This week we have a choreographer that we haven’t posted before: Dexter Santos! We were looking for some good examples of masculine movement to post, and Dexter and this piece of his are certainly a fine example. After you take a look at how he’s moving, take a look at what he’s saying. He clearly knows what his influences are, what he wants to express, and how he goes about finding the right way to make it happen.
What did you want to express with this choreography?
For this piece, I wanted to reflect the contrast of human emotion between the feeling of despair and the feeling of joy – the range of Blues expression in the body. I feel that we achieve this contrast with the way we move our bodies as the song changes in feeling and tempo. I wanted to convey how our spirits are revived as we rise from our “blues,” how we celebrate life and feel on top of the world. But then also convey how our happiness, at any given moment, can be quickly taken away from us. You can see how our characters progress from feeling low, a sense of loss, and despair to feeling cool, confident, and high and back again.
Why did you choose the song for the piece?
I always want to choreograph a song that has a strong dance performance quality to it, something that also provides a setting for characters and a story. Ultimately, I wanted a song that I felt strongly about. I’m a big fan of Duke Ellington music and when I listened to my music collection with the intent of choreographing to it, I found “The Swingers Get The Blues Too” to be just the perfect song as it had the right feeling and performance quality that I was looking for. And with a title like that, I couldn’t help but feel inspired!
It’s interesting to me how this song cycles from “sad blues” to “happy blues” then back to “sad blues” again. The upbeat part of the song (where the rhythm comes in) has a sort of a “swinger-esque” feel to it – that part in a movie where the boys band together and walk confidently in a scene (the bass line lends to that feeling). I think I remember Damon saying that this would be the “soundtrack” to cruising cooly down the boulevard (or something like that). The part at the end where the rhythm stops and you hear the lonely trombone solo is where the “rug gets pulled from underneath us” and we are back to where we started. We then gather our dignity and what’s left of us, dust ourselves off, and start all over again. This song, I feel, is a great example of the balance between light and dark, the yin and yang, the high and lows. I was listening to the song in a loop as I wrote this and it’s interesting to see how the end ties in with the beginning. A perfect example of the circle of life.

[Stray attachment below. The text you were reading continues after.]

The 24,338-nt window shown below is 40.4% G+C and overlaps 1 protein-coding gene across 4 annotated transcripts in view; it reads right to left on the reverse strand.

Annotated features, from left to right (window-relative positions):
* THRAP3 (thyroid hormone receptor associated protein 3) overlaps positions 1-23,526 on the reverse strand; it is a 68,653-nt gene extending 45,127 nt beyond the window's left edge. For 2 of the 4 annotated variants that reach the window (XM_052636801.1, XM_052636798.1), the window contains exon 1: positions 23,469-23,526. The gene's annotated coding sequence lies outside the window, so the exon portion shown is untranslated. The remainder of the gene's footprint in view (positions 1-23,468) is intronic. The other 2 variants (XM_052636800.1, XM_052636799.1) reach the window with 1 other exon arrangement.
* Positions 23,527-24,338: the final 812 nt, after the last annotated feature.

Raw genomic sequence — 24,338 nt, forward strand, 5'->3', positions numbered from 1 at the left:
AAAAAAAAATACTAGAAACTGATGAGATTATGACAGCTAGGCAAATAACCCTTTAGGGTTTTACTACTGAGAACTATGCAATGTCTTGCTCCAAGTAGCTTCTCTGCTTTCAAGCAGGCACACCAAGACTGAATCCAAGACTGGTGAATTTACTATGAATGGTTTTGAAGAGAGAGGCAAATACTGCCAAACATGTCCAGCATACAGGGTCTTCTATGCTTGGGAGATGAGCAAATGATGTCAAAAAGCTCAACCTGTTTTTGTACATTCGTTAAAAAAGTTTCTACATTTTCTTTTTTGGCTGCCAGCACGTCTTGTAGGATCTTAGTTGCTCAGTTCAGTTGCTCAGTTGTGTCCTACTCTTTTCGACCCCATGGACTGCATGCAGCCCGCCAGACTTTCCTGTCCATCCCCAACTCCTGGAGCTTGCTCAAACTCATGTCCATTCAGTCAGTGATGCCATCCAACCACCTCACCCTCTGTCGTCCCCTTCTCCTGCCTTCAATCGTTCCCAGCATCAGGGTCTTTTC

What other dances influenced or inspired this one?
I have always been inspired by performances that are very expressive, emotive and have dynamic movement – anything from solo jazz to hip hop to ballet. I remember watching a lot of YouTube videos to get ideas and inspiration for my choreography. For this specific piece, I drew inspiration from my own learned blues movement vocabulary, African dance, and Michael Jackson’s movements which you can see an influence of in the sharper movements and poses in this piece. By the way, the fedoras we are wearing are a literal tip of the hat to MJ’s “Smooth Criminal” music video. For the format of the “3 Man Blues Routine” as well as the look of our costumes, I got the idea from a YouTube video I saw of a group called Purple Haze led by Darius Crenshaw performing a rendition of Beyonce’s “Single Ladies.” The quality of their movement is so amazing and entertaining: http://www.youtube.com/watch?v=3UPGWvAzRJA
How did you go about combining your concept, song choice, and influences to create the finished choreography?
I wanted to do a Solo Blues performance for a group of men as I hadn’t seen it in a performance setting at any Blues dance event prior to this. I knew that if I were to choreograph something, I wanted to perform it with dancers that I respected and admired. Damon Stone and -topher Howard immediately came to mind. Before any choreography was created, I e-mailed them the song so they could get an idea of the feeling for the piece. To my delight, they both responded positively and enthusiastically to my invitation and idea.
While I did most of the choreography for this piece, Damon helped fill in a few parts where I was having some difficulty. There were also short segments of the song that provided opportunities for each of us to have personalized choreography which I left to both Damon and -topher to choreograph on their own. The structure of the song was ideal for each of us to do this. You can see that in the beginning and middle, of the song where each of us take turns in the spotlight. At the end, while moving together, we acted in different ways dusting and straightening ourselves. At the time, Damon was still living in the Bay Area and we were able to meet a couple of times to practice the choreography. But since -topher lived outside of California, he had to learn it through video that I provided and, eventually, was able to rehearse the choreography with me when he arrived. Finally, all three of us were able to rehearse together in one space just a few hours before Down Home Blues 2009 started. The video you see is the only time we ever performed this piece.